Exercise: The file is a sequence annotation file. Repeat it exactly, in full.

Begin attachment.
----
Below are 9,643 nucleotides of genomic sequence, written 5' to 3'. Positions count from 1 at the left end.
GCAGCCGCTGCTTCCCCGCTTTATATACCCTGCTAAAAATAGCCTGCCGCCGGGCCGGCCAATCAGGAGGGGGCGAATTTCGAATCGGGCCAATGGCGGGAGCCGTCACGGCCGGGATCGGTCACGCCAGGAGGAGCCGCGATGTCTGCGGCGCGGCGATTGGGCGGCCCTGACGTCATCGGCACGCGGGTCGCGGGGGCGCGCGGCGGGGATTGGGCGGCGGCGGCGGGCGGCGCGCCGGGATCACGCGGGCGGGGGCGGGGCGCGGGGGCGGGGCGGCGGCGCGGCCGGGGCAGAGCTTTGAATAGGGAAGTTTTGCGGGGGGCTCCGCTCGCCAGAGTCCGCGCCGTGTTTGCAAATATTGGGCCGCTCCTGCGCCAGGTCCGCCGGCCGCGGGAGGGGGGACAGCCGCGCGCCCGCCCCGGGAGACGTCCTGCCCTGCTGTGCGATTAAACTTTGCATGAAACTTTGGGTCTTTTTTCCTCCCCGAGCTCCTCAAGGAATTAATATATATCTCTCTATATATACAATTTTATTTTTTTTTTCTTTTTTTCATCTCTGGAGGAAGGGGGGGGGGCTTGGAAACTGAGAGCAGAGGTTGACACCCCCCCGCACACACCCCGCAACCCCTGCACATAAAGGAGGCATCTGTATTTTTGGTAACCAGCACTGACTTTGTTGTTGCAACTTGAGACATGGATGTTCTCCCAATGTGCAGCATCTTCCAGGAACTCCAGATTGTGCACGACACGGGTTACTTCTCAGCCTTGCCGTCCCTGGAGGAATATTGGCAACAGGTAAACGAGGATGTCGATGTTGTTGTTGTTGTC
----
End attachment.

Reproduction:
Below are 9,643 nucleotides of genomic sequence, written 5' to 3'. Positions count from 1 at the left end.
GCAGCCGCTGCTTCCCCGCTTTATATACCCTGCTAAAAATAGCCTGCCGCCGGGCCGGCCAATCAGGAGGGGGCGAATTTCGAATCGGGCCAATGGCGGGAGCCGTCACGGCCGGGATCGGTCACGCCAGGAGGAGCCGCGATGTCTGCGGCGCGGCGATTGGGCGGCCCTGACGTCATCGGCACGCGGGTCGCGGGGGCGCGCGGCGGGGATTGGGCGGCGGCGGCGGGCGGCGCGCCGGGATCACGCGGGCGGGGGCGGGGCGCGGGGGCGGGGCGGCGGCGCGGCCGGGGCAGAGCTTTGAATAGGGAAGTTTTGCGGGGGGCTCCGCTCGCCAGAGTCCGCGCCGTGTTTGCAAATATTGGGCCGCTCCTGCGCCAGGTCCGCCGGCCGCGGGAGGGGGGACAGCCGCGCGCCCGCCCCGGGAGACGTCCTGCCCTGCTGTGCGATTAAACTTTGCATGAAACTTTGGGTCTTTTTTCCTCCCCGAGCTCCTCAAGGAATTAATATATATCTCTCTATATATACAATTTTATTTTTTTTTTCTTTTTTTCATCTCTGGAGGAAGGGGGGGGGGCTTGGAAACTGAGAGCAGAGGTTGACACCCCCCCGCACACACCCCGCAACCCCTGCACATAAAGGAGGCATCTGTATTTTTGGTAACCAGCACTGACTTTGTTGTTGCAACTTGAGACATGGATGTTCTCCCAATGTGCAGCATCTTCCAGGAACTCCAGATTGTGCACGACACGGGTTACTTCTCAGCCTTGCCGTCCCTGGAGGAATATTGGCAACAGGTAAACGAGGATGTCGATGTTGTTGTTGTTGTC